In one embodiment, an overall rating for a member is calculated when a predetermined number of ratings, such as three or five, are received for a member. In another embodiment, an overall rating can be calculated and displayed for a member when the member has a predetermined minimum number or percentage of associations with other members. Member profiles can be stored in the social network database 130.

An icon representing a member can be marked indicating the member's ratings. For example, depending on which rating category is the highest, a different background color, pattern, image, or icon could be used on the member icon. For example, FIG. 5 illustrates an example of associations represented in a network grid where the background pattern indicates the most dominant rating. In the example shown in FIG. 5, a hashed pattern indicates that sexy is the member's dominant rating, a speckled pattern indicates that cool is the member's dominant rating, and a zigzag pattern indicates that trustworthy is the member's dominant rating. As shown in FIG. 5, for example, Julie's icon has a hashed background pattern, which indicates that her dominant rating is sexy. As another example, Larry's background pattern is speckled, which can indicate that his dominant rating is cool. According to one embodiment, background colors may be used to indicate a dominant rating. For example, blue can be used to indicate a dominant cool rating, red can indicate a dominant sexy rating, and yellow can indicate a dominant trustworthy rating. According to other embodiment, other suitable colors, patterns, or features may be used to distinguish dominant member ratings.

While the above description contains many specifics, these specifics should not be construed as limitations on the scope of the invention, but merely as exemplifications of the disclosed embodiments. Those skilled in the art will envision any other possible variations that are within the scope of the invention.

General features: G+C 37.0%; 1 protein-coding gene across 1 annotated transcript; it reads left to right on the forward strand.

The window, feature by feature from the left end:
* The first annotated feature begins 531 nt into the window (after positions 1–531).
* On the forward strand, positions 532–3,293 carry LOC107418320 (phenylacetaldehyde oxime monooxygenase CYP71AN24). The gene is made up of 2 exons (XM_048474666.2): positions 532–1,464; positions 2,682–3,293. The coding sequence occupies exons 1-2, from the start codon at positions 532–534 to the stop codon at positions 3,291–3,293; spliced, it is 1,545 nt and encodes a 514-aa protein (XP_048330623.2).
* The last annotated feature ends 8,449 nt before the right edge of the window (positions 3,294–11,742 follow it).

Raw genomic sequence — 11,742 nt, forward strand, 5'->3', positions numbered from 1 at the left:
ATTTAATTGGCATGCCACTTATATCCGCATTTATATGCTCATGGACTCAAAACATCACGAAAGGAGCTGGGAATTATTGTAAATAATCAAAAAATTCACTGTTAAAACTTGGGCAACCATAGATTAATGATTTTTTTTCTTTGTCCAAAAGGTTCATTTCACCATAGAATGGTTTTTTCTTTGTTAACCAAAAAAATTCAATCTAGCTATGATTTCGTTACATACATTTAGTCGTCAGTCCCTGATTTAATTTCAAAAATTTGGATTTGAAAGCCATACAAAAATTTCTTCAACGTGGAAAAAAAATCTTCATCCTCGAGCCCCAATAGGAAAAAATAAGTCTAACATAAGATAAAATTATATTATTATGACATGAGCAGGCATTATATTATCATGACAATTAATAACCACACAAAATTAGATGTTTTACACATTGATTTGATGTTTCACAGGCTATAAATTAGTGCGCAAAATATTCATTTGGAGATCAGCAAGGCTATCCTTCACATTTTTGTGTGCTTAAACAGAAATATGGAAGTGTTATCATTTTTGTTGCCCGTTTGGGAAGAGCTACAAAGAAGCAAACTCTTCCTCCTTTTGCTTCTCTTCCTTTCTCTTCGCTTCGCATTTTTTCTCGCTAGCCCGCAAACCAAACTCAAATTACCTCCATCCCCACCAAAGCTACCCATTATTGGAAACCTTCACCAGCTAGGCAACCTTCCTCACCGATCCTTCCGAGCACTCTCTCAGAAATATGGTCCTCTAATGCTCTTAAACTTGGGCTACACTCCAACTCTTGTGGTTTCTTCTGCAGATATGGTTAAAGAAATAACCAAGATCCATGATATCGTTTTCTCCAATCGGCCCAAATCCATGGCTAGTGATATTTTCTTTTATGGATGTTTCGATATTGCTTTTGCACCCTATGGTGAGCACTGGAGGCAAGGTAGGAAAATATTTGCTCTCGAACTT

Referenced by
Citing PatentFiling datePublication dateApplicantTitle
US7512628 *May 1, 2006Mar 31, 2009International Business Machines CorporationSystem and method for constructing a social network from multiple disparate, heterogeneous data sources
US7620636Jan 10, 2006Nov 17, 2009Stay Awake Inc.Method and apparatus for collecting and storing information about individuals in a charitable donations social network
US7698425Feb 1, 2008Apr 13, 2010The Go Daddy Group, Inc.Systems for managing a domain name registrant's social websites
US7698426Feb 1, 2008Apr 13, 2010The Go Daddy Group, Inc.Using social domains to manage a domain name registrant's social websites
US7747746Feb 1, 2008Jun 29, 2010The Go Daddy Group, Inc.Providing authenticated access to multiple social websites
US7822808Apr 23, 2007Oct 26, 2010Motenet, Inc.Collection and distribution of sense-on-demand data
US7840690Feb 1, 2008Nov 23, 2010The Go Daddy Group, Inc.Internet portal for managing social websites
US7937480 *Jan 24, 2007May 3, 2011Mcafee, Inc.Aggregation of reputation data
US8005970Feb 25, 2010Aug 23, 2011The Go Daddy Group, Inc.Systems and methods for managing a domain name registrant's social websites
US8010459Aug 26, 2004Aug 30, 2011Google Inc.Methods and systems for rating associated members in a social network
US8010460 *Sep 1, 2005Aug 30, 2011Linkedin CorporationMethod and system for reputation evaluation of online users in a social networking scheme
US8015019Aug 3, 2004Sep 6, 2011Google Inc.Methods and systems for providing a document
US8015119Aug 26, 2004Sep 6, 2011Google Inc.Methods and systems for the display and navigation of a social network
US8019875Jun 4, 2004Sep 13, 2011Google Inc.Systems and methods for indicating a user state in a social network
US8145679Dec 13, 2010Mar 27, 2012Google Inc.Video-related recommendations using link structure
US8204776Aug 28, 2007Jun 19, 2012Google Inc.Polling in a geo-spatial environment
US8239418Feb 15, 2012Aug 7, 2012Google Inc.Video-related recommendations using link structure
US8244599 *Sep 25, 2007Aug 14, 2012Ebay Inc.Methods and systems for social shopping on a network-based marketplace
US8306922Oct 1, 2009Nov 6, 2012Google Inc.Detecting content on a social network using links
US8311948 *Aug 22, 2007Nov 13, 2012BOCOO Capital, LLCContent creation, monitoring and selection